What happens when your project team wants to become more agile, but you have to keep traditional requirements as a part of your project? Your customer may want to continue using requirements to define their needs, or there may be a bias toward requirements by your management, in the industry, or in governing regulations. Defined Agile processes prefer user stories, and don’t typically offer a role for requirements.
Yet requirements have some advantages in defining a project. They can be more concise and objective, and better form the basis of a contract between customer and team. It can be easier to determine when requirements are met. And they can provide the basis for traceability of downstream artifacts, including test cases, test runs, defects, and source code.
So, how can teams successfully work with requirements and user stories, yet remain agile? They have to work to reduce documentation needs while still maintaining a level of formal requirements for validation and traceability. It’s a difficult problem, but teams are starting to figure out ways to address it. At Swiss Testing Day earlier this year, I asked presentation attendees if any of them worked with both requirements and user stories, and almost a third of the room raised their hands.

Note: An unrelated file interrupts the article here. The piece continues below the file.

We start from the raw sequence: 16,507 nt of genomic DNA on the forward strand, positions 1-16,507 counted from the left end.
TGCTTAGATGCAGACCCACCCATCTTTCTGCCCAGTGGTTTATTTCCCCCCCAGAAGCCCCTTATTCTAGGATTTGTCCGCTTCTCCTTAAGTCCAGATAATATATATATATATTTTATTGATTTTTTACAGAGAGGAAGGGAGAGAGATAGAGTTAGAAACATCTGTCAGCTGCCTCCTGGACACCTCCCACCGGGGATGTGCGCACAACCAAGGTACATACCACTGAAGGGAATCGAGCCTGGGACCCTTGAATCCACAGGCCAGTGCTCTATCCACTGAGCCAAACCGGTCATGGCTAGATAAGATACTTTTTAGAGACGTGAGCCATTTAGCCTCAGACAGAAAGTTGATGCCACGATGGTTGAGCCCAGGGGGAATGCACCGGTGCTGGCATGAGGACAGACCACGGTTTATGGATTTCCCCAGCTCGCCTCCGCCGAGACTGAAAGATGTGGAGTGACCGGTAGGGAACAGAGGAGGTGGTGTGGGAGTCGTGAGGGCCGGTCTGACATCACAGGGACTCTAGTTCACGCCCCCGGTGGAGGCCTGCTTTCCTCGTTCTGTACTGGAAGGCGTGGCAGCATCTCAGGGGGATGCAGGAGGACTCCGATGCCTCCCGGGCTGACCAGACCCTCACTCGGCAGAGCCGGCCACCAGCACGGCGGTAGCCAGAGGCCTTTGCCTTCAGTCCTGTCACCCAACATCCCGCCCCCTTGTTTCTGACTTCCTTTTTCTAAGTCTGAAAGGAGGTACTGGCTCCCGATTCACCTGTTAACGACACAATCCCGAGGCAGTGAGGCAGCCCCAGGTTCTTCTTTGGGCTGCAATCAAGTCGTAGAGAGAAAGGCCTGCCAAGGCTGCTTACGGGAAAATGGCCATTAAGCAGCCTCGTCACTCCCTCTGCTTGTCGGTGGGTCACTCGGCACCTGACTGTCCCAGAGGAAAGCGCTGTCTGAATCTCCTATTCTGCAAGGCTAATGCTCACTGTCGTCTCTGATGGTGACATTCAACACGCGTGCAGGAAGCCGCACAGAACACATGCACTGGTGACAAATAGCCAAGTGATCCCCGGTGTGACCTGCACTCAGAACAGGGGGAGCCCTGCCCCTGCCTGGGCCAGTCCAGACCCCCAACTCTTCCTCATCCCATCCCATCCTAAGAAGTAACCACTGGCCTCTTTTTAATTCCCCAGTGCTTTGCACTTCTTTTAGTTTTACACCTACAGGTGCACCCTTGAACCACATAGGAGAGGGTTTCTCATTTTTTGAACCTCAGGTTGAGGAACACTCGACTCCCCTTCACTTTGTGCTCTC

I’ve developed a presentation that addresses the use of both requirements and user stories in a blended Agile project environment, and will be giving this presentation at QUEST 2012 in Chicago on May 3rd. My presentation is on Thursday afternoon at 1:00 PM, and is entitled Agility with Traceability: Blending Requirements and User Stories. If you’re at the conference, or thinking of attending, please join me for an intriguing discussion on how to make a requirements-driven process more agile, without losing the requirements. I look forward to seeing you there.
Seapine will also be exhibiting, so if you can only stop by for a little while, check us out on the exhibit floor. I’ll be happy to talk to you further about being agile yet maintaining traceability.